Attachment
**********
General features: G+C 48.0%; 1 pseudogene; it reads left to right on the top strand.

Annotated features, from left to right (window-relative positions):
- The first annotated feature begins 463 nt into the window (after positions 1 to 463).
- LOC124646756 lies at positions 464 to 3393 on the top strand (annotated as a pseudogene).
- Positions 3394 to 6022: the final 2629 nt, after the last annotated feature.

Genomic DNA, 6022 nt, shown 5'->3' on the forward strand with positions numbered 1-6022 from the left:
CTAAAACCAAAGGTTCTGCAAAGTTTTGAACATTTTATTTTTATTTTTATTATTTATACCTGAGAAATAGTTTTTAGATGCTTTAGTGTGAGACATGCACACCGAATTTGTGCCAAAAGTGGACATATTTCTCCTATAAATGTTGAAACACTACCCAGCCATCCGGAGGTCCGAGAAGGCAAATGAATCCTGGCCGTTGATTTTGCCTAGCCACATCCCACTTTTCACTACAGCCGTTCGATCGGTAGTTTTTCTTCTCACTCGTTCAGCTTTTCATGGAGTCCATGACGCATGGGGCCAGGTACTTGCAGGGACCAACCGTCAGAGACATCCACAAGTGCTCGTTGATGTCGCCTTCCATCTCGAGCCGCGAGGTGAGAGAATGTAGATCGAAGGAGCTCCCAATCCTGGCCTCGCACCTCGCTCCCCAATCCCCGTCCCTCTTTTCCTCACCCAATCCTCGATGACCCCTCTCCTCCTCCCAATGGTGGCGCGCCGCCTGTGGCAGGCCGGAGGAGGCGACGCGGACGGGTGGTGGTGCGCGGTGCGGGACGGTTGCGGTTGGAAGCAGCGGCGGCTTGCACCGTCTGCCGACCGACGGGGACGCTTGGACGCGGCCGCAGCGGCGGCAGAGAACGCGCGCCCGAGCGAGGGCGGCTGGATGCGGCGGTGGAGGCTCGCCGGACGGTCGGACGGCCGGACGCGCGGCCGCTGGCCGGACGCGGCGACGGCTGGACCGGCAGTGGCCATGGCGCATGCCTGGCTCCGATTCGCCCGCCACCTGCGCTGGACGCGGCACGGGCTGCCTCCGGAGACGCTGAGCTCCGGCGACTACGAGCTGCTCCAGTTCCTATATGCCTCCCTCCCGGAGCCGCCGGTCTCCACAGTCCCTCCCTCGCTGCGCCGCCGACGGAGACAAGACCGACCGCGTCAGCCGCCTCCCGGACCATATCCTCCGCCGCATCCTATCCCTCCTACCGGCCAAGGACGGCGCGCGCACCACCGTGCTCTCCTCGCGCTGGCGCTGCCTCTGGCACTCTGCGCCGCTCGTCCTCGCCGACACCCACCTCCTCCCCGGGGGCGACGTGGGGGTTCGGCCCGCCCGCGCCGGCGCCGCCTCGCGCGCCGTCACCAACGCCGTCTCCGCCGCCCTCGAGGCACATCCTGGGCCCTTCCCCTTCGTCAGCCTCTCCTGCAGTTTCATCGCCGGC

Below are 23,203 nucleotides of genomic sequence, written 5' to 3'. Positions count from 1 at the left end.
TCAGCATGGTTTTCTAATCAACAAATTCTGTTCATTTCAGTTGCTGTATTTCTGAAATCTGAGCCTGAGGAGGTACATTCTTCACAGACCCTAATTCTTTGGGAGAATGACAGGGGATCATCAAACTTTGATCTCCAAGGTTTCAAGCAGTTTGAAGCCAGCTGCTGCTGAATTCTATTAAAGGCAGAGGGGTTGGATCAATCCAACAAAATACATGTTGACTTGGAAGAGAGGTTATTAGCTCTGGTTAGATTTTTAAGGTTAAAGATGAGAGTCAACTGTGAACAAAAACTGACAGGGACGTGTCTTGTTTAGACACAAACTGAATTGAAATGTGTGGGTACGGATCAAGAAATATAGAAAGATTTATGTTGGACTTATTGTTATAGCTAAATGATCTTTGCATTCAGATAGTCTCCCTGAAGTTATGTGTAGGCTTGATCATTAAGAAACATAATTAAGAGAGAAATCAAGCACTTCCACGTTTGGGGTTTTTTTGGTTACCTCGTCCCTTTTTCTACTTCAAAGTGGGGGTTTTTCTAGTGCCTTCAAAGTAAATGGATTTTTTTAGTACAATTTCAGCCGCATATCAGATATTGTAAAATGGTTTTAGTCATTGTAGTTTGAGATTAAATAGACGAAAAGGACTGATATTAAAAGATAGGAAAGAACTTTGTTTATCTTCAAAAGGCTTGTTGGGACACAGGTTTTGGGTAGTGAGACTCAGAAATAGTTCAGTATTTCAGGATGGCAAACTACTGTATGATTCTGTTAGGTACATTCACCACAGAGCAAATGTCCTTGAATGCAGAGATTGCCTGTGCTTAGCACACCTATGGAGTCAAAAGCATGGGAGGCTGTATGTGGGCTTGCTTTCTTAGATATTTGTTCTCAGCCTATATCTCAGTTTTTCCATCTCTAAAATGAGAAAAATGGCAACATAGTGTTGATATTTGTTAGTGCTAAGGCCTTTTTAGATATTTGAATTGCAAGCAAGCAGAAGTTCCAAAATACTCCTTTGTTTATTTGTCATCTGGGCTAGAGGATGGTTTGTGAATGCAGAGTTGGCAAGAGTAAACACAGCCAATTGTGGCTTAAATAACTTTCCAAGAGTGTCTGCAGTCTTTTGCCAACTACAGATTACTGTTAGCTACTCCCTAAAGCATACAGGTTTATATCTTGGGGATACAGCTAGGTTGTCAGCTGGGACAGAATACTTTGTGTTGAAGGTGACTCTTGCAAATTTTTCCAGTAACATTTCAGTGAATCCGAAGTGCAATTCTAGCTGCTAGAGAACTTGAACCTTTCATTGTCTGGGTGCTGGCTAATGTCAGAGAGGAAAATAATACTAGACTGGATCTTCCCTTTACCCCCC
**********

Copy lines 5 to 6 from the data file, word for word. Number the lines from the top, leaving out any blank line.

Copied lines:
- Positions 3394 to 6022: the final 2629 nt, after the last annotated feature.

Genomic DNA, 6022 nt, shown 5'->3' on the forward strand with positions numbered 1-6022 from the left: